Your husband desperately needs to know that you will accept him no matter what. Even when he fails or makes poor decisions. Even when he feels crummy about himself or disappoints you. Your love is a make-or-break reality. Your inability or refusal to love will cripple him and tear him apart. Your unconditional love and acceptance will build him up and free him to go on.
Okay, this all sounds good in theory, you may be saying, but how do I live this out in the nitty-gritty of real life? What does it look like?
Giving your husband the security of your unwavering love requires at least five elements: showing grace with his weaknesses; affirming him whenever you can; helping him feel safe; taking time to connect, and studying your husband.
1. Show Grace in His Weakness
All of us need grace. But we need it most when we are truly aware that we don’t deserve it—when we have failed, when we have made mistakes, when we have been selfish, when we have sinned.
If your husband has failed you or disappointed you or sinned against you, then he needs your grace. And when you express grace to your husband in his areas of weakness and sin, you love him as Jesus loves him.
2. Affirm Him Whenever You Can
Mark Twain once said, “I can live a whole month on one compliment.” Just think about the life we can bring to a marriage with an ever-flowing stream of affirmation. Strengthen your husband with comments such as
• “I am proud of you, honey.”
• “I love the way you love me when you …”
• “You are one of God’s richest blessings to me.”
Hearty affirmation is a key ingredient in unconditional love. It’s like a magnet: It draws us in; it attracts us. If you have a hard time verbalizing your affirmation to your husband, think about when you first met him. What drew you to him? What opened your heart to him? Now, as you have matured in your marriage, what do you appreciate about your husband? Write your thoughts down on a piece of paper.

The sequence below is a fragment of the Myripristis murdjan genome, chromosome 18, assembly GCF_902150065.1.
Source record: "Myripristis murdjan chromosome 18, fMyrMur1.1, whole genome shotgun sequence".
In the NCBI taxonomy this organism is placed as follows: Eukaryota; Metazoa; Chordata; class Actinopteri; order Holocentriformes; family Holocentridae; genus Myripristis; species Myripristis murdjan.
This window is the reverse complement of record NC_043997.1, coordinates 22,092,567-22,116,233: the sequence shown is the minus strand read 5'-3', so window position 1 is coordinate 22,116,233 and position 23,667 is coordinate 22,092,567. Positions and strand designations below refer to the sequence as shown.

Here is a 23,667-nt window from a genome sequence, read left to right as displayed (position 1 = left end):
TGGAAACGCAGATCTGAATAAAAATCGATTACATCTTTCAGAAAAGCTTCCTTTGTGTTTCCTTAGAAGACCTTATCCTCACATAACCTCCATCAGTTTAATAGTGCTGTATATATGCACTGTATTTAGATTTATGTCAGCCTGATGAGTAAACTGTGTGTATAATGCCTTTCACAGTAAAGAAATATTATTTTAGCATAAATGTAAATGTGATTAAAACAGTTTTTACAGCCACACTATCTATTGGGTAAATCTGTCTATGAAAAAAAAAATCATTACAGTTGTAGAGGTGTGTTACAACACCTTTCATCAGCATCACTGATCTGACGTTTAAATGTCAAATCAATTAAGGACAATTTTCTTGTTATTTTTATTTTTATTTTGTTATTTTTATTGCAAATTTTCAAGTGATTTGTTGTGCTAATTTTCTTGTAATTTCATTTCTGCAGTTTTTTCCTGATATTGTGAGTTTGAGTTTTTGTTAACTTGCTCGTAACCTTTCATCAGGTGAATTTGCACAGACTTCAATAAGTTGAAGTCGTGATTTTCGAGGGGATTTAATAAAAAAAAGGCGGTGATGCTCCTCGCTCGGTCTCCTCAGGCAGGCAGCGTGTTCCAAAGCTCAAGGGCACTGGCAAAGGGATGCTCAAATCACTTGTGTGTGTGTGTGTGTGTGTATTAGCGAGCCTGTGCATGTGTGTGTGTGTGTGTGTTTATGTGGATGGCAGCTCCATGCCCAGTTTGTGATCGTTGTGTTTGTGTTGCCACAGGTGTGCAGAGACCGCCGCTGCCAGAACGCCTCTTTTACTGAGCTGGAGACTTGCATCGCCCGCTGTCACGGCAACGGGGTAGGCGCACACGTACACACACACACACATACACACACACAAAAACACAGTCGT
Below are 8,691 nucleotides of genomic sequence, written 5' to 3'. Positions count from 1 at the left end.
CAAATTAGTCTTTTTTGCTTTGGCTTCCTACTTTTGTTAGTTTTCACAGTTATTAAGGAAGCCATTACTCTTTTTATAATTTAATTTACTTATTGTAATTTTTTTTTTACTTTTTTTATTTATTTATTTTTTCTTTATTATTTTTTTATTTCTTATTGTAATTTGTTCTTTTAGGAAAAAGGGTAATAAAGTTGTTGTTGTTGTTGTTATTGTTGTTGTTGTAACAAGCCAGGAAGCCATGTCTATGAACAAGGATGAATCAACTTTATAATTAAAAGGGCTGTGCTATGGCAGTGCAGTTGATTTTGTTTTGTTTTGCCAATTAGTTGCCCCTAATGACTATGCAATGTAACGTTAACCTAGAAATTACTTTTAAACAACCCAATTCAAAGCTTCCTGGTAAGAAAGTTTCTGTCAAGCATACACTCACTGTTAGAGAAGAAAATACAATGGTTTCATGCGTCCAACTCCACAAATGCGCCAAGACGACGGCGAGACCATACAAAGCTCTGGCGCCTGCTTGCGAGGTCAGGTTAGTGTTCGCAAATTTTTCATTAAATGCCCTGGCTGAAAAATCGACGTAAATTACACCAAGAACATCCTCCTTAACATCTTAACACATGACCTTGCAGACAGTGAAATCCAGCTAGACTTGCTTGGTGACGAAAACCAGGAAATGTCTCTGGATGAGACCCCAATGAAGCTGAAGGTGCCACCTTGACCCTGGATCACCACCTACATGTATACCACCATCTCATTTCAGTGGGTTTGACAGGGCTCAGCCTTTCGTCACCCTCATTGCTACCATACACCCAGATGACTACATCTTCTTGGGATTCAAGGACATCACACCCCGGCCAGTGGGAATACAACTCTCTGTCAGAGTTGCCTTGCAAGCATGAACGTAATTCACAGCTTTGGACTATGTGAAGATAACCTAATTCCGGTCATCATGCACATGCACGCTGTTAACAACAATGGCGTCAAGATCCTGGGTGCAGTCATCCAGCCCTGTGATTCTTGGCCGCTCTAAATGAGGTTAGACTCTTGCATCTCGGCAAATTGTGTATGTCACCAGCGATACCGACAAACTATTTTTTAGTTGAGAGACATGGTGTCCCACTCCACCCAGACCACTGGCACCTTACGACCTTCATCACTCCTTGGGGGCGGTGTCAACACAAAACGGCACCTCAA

From your own responses, make a list of at least five statements that you can grab onto and begin to repeat to your husband.
3. Help Him Feel Safe
When I know that Barb understands me, I feel safe. When I don’t feel understood, my insecurity increases. Normally, a man won’t recognize it in these terms. And we husbands don’t know how to tell you this, so instead, we blow up. Or we bury ourselves in some excessive behavior. Or we search for something we can control.
If you see any of these negative patterns in your husband’s behavior, something is missing in your relationship. I am not saying you are responsible, although you may be contributing to the patterns, something definitely is missing and needs to be addressed.
Where do you start? Get alone with him and assure him that you are not intending to criticize but that you are committed to him and want to help him work through any patterns that could be undermining the security of your marriage. As you do this, you begin to lay the groundwork for healing to begin. At some point, couples or individuals who are struggling with excessive behavior may need to seek the outside help of a professional Christian counselor and/or a pastor. But first, you need to approach your husband to begin the process.
How do we husbands know we are beginning to be understood? In two ways:
1. When you are truly interested in our mundane life to the point of fascination.
2. When we try to “fix” something and we know that you understand that we are just exercising the part of our masculinity that needs to “make things better.”